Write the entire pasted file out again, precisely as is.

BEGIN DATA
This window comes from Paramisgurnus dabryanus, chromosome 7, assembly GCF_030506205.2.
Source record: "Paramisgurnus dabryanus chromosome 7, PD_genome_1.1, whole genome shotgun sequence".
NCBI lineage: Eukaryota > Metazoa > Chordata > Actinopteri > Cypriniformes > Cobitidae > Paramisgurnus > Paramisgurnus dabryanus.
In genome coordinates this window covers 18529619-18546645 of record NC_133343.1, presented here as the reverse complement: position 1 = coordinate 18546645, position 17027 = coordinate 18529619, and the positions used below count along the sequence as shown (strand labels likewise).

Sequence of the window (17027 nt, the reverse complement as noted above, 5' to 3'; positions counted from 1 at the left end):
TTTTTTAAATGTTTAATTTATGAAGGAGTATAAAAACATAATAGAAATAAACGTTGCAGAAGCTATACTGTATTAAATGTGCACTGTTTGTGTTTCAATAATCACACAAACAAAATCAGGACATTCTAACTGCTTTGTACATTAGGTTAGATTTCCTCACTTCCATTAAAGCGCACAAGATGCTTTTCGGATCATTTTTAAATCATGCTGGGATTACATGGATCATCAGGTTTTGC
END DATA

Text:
This window comes from Paramisgurnus dabryanus, chromosome 7, assembly GCF_030506205.2.
Source record: "Paramisgurnus dabryanus chromosome 7, PD_genome_1.1, whole genome shotgun sequence".
NCBI lineage: Eukaryota > Metazoa > Chordata > Actinopteri > Cypriniformes > Cobitidae > Paramisgurnus > Paramisgurnus dabryanus.
In genome coordinates this window covers 18529619-18546645 of record NC_133343.1, presented here as the reverse complement: position 1 = coordinate 18546645, position 17027 = coordinate 18529619, and the positions used below count along the sequence as shown (strand labels likewise).

Sequence of the window (17027 nt, the reverse complement as noted above, 5' to 3'; positions counted from 1 at the left end):
TTTTTTAAATGTTTAATTTATGAAGGAGTATAAAAACATAATAGAAATAAACGTTGCAGAAGCTATACTGTATTAAATGTGCACTGTTTGTGTTTCAATAATCACACAAACAAAATCAGGACATTCTAACTGCTTTGTACATTAGGTTAGATTTCCTCACTTCCATTAAAGCGCACAAGATGCTTTTCGGATCATTTTTAAATCATGCTGGGATTACATGGATCATCAGGTTTTGC